Well, we're really talking about all of the above. So, the ground system in simple terms is everything on the ground that is needed to command the satellite, receive image data, and turn that data into science products that are then distributed to the public. The ground system has three major components the Landsat Multi-Satellite Operations Center or LMOC at NASA Goddard in Greenbelt, Maryland. And it provides command and control capabilities for the mission. It also includes Landsat Ground Networks, which is how we command the satellite from the LMOC and receive image data back to the ground. The L9 critical satellite ground stations are located really all over the globe: here in Sioux Falls, SD, there's a station in Svalbard, Norway, we have one in Fairbanks, Alaska; Alice Springs Australia and Neustrelitz, Germany. So, they really provide good coverage across the globe. These ground networks route all the science data back to EROS for data processing, which is really the third critical piece of the ground system: the data processing and archive system, which takes data from the satellite, processes it into science products and then distributes it widely to the user community.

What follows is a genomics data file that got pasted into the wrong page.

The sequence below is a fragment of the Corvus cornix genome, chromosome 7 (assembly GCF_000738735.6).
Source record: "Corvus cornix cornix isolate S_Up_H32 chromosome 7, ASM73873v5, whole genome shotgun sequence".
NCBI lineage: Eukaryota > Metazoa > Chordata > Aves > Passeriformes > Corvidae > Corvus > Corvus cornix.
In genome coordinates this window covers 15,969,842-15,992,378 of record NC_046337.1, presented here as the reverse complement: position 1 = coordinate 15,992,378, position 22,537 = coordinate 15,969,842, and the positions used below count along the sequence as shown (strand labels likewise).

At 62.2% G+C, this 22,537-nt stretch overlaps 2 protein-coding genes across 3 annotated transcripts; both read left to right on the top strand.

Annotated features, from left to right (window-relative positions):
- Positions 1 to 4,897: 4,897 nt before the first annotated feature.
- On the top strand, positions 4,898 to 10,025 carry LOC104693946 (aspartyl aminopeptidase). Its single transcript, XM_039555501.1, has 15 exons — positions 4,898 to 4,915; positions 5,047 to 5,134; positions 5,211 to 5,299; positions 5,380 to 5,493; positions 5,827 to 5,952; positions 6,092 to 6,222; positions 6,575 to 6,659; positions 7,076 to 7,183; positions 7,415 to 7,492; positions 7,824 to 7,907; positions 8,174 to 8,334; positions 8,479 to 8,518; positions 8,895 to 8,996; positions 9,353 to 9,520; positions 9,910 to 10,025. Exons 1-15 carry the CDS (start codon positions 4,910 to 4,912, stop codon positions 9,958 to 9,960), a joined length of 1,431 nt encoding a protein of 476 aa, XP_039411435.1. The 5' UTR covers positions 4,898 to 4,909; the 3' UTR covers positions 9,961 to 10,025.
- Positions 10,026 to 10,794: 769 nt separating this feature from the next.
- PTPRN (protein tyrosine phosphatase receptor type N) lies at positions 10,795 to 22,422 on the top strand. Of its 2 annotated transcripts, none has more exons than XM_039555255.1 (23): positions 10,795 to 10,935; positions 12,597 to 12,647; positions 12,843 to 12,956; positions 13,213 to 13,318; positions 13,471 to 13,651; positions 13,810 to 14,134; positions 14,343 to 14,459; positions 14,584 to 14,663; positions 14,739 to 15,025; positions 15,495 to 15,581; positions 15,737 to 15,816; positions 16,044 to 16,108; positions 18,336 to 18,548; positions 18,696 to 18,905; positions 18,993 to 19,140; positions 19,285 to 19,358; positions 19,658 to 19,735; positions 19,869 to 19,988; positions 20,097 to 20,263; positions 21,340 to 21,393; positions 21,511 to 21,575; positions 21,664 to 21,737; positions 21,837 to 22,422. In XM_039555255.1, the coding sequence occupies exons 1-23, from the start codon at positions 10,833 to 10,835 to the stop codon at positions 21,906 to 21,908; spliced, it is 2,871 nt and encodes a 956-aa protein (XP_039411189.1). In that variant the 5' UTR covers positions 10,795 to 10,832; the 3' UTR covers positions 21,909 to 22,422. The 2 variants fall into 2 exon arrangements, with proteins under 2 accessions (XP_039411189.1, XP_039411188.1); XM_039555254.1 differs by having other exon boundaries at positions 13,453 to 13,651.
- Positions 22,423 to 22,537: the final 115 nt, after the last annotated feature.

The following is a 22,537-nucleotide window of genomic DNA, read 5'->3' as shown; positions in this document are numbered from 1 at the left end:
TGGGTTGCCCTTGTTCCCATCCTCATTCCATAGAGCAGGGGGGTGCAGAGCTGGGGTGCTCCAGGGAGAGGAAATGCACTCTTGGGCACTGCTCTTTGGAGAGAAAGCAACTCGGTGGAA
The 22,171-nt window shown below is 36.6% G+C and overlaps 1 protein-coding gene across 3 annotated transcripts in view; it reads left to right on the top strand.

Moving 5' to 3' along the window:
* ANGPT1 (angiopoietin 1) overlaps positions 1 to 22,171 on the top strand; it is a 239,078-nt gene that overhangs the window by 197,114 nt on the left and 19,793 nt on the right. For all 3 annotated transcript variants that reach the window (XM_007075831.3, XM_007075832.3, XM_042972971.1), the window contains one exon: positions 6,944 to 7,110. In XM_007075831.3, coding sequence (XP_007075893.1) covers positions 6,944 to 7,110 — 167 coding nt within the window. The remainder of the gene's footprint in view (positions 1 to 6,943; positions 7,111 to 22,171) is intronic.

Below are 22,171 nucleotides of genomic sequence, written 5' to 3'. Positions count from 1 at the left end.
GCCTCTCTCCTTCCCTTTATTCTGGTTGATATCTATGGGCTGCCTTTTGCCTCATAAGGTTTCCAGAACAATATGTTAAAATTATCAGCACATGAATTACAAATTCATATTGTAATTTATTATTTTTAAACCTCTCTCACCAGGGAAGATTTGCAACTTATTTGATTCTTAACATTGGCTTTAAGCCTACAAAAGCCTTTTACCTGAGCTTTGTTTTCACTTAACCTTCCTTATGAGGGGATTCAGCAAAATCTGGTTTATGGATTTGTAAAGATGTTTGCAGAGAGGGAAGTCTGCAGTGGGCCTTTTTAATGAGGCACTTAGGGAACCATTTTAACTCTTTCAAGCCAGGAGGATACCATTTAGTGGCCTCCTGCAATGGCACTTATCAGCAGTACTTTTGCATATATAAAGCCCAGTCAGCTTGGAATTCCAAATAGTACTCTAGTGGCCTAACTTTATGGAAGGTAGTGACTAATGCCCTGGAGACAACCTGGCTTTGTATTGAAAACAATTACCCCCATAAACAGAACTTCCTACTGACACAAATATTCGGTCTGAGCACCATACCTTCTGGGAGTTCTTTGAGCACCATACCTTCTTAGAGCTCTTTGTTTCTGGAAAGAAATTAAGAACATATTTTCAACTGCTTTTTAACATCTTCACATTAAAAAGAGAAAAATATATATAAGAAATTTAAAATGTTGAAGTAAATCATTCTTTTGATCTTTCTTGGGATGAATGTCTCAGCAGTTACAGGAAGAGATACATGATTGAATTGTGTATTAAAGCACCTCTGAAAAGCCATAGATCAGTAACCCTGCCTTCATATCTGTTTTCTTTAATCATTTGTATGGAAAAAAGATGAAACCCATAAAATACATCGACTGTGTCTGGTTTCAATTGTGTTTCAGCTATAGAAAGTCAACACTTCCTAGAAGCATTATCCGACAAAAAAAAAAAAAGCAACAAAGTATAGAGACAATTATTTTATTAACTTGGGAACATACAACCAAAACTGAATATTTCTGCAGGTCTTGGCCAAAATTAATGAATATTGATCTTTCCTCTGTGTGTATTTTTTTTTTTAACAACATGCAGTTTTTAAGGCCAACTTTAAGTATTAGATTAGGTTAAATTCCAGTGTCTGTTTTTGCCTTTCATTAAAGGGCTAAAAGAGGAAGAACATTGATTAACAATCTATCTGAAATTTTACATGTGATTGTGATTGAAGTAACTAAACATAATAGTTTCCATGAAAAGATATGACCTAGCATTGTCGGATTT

HULT:
You used the term science products several times. When you say that, you're talking about, I guess what the general public would see as satellite imagery. We see it as satellite imagery. When we share it, we think of it as satellite imagery. But you're really talking about processing that data into that imagery and products beyond that, like next-level Landsat products. Is that right?
WULF:
That's correct. Right. Yes. The data that comes directly off of the observatory in its raw form wouldn't be very useful. We do have to do some second-level processing to turn that into these pretty products that the science community and all the user community is used to seeing.
HULT:
And I want to stay on that point for just a second., because you talk about the data that's coming down ... it's not just image data. You get a lot of information from these birds, even down to temperature of the components of the instrument. Can you talk a little bit about that? Like all the stuff that you get, that has to be processed by the ground system.
WULF:
We receive all sorts of telemetry about the satellite itself. We're very interested in the science data and the imagery that is picked up or that we get from the instruments. But of course we have all sorts of ancillary data. And we need to understand where the satellite is when the imagery is taken. We monitor all sorts of data from the observatory, just like you said, temperature, there's all sorts of limits and controls that are being monitored continuously by our Flight Operations Team. And all of that data gets sent back to the engineers and analysts. So, there's kind of multiple things always going on at the same time.
HULT:
There's a lot of knowledge packed into those Landsat scenes that we see. There's a lot of processing and a lot of information that you got before we got those.
WULF: